- Ingredient labels provide information on sugar content. Sugar goes by a number of names, so look for the following terms on the ingredient list: sugar, sucrose, powdered sugar, maple sugar, brown sugar, glucose, dextrose, corn syrup, fructose, levulose, high fructose corn syrup, honey, milk sugar, lactose, or maltose.
- Substitute 1/2 fruit juice and 1/2 club soda for soft drinks, punches, and other drinks.
- Try unsweetened tea with a twist of lemon, lime, or a sprig of fresh mint.
- Try water, mineral water, or club soda with a slice of fresh lime or lemon.
- Reduce consumption of soft drinks containing sugar. Instead choose fruit juices, unsweetened iced tea, buttermilk, and low-fat milk.
- Try unsweetened coffee with a stick of cinnamon or an orange slice.
- Substitute popcorn, raw vegetables, and fresh fruits for sweet snacks. Make these healthful foods easy to find and eat. Prepare them ahead of time and store in the refrigerator. Store in an airtight plastic container labeled “snack foods.”
- Make your own dips, since commercially prepared ones often contain sugar. Then use raw vegetables as dippers in place of snack crackers, which often contain sugar.
- Try making your own salad dressing. Many commercial dressings, both bottled and packaged mixes, contain a large amount of sugar.
- Try coriander, basil, nutmeg, cinnamon, and ginger for a light, sweet taste.
- Read labels on bottled sauces and packaged seasoning mixes. You can easily make a similar version at home without the added sugar.
Sugar alcohols provide calories, although they provide fewer calories than regular sugars because they are not completely absorbed. This allows products, which contain sugar alcohols to be labeled “sugar free,” or “reduced calorie.” Products may claim to be “sugar free” but this does not mean they are “calorie free.”
Sugar alcohols occur naturally in fruits and vegetables. The body absorbs sugar alcohols slowly and incompletely. As a result they enter the blood stream slower than natural sugars. Because of the incomplete absorption sugar alcohols produce a lower blood glucose response than sugars. However, side effects also occur because of the incomplete absorption. Large amounts can cause gas, abdominal discomfort, and diarrhea due to fermentation by intestinal bacteria (similar to lactose intolerance). For this reason, food products containing sugar alcohols carry a label “Excess consumption may have a laxative effect.”
The real benefit of using sugar alcohols is that they do not contribute to dental caries. Bacteria in the mouth can not metabolize sugar alcohols as rapidly as sugar.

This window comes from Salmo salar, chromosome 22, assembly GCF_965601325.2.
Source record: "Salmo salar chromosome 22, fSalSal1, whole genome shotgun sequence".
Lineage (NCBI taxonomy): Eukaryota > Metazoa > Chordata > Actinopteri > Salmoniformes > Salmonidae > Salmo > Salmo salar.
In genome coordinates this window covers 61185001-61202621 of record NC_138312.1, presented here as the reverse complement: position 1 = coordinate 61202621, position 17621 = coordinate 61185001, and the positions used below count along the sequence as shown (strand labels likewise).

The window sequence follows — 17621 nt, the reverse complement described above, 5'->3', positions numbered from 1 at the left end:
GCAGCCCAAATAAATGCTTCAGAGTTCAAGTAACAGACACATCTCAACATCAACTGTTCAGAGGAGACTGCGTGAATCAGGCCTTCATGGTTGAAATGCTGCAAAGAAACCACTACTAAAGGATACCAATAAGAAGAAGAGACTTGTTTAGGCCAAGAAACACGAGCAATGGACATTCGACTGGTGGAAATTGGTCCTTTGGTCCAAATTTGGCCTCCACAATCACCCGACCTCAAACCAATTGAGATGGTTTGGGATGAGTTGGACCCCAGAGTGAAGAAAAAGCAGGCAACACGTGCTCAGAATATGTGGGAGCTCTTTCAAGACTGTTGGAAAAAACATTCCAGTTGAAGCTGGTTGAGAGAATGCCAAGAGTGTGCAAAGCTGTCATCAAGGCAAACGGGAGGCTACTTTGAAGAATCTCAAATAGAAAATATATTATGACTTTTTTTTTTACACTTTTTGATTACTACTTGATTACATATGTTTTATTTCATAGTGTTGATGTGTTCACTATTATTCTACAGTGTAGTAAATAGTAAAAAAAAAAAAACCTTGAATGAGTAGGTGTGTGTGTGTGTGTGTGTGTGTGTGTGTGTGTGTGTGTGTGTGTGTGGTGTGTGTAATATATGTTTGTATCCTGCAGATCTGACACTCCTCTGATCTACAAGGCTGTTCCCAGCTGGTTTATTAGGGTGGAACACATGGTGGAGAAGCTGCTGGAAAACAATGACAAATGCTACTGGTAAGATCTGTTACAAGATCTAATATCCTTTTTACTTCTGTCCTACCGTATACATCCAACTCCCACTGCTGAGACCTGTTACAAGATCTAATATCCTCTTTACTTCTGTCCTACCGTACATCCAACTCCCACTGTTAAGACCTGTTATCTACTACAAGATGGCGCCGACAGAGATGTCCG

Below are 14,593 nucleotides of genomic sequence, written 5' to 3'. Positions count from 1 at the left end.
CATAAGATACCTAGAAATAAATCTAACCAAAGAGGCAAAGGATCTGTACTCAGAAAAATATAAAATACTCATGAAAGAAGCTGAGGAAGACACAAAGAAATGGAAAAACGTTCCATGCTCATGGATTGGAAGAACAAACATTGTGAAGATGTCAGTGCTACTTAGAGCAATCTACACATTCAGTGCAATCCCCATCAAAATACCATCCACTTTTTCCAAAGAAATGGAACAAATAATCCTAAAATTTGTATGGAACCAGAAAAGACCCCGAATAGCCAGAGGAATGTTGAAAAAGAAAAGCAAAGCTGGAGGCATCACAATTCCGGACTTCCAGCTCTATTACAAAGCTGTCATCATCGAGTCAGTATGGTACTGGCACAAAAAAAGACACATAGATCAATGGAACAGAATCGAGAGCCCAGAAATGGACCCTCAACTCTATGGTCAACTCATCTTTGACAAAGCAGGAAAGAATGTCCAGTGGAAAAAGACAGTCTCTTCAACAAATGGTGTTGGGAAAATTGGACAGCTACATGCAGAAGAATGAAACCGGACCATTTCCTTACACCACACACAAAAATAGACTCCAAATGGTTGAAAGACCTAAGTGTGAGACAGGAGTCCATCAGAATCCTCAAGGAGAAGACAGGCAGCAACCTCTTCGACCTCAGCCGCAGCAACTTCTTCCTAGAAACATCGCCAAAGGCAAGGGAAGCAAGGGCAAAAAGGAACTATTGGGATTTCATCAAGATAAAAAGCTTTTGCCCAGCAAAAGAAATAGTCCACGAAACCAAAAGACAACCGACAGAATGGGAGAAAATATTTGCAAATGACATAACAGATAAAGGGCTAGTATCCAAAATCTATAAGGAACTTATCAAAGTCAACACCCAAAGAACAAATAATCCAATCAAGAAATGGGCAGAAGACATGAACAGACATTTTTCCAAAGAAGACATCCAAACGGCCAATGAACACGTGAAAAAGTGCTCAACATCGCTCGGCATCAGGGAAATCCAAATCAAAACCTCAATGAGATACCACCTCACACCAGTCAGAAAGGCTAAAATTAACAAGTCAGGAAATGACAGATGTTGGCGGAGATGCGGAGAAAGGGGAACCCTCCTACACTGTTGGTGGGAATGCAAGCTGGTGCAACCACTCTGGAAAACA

Non-caloric sweeteners are used in many foods. Most non-caloric sweeteners do not provide significant calories; however, foods containing non-caloric sweeteners may not always be lower in calories than similar products that contain sugars.
The FDA has approved several non-caloric sweeteners; saccharin, aspartame, acesulfame K, sucralose, neotame and advantame. Stevia is an herbal sweetener. The FDA has given stevia the status of “generally recognized and safe” (GRAS).
- Saccharin. It is stable and does not break down in cooking, but has a bitter aftertaste when used in large amounts. The common brand name is Sweet and Low®.
- Aspartame. Aspartame contains the two amino acids, phenylalanine and aspartic acid. It has little aftertaste. Aspartame cannot be used in baking, because it breaks down with heat. Persons with PKU (phenylketonuria) should avoid its use. The common brand names are Nutra-Sweet® and Equal®.
- Acesulfame-K. Acesulfame K is stable and does not break down in cooking and has little aftertaste. The common brand name is Sunette® and SweetOne®.
- Sucralose. Sucralose is stable and does not break down in cooking. The common brand name is Splenda®.
- Neotame. Neotame is stable and does not break down in cooking. Although neotame contains phenylalanine, it is not released in digestion. As a result, products containing neotame do not have to carry a warning for people with PKU.
- Stevia. Stevia is an herbal sweetener.
- Advantame. Advantame is heat stable and does not breakdown in cooking.
Whitney, E.N. & Rolfes, S.R. (2015). Understanding Nutrition, 14th ed., Wadsworth, Cengage Learning, Belmont, CA.
United States Department of Agriculture. Dietary Guidelines for Americans 2020-25.
United States Department of Agriculture. ChooseMyPlate.gov. Accessed www.choosemyplate.gov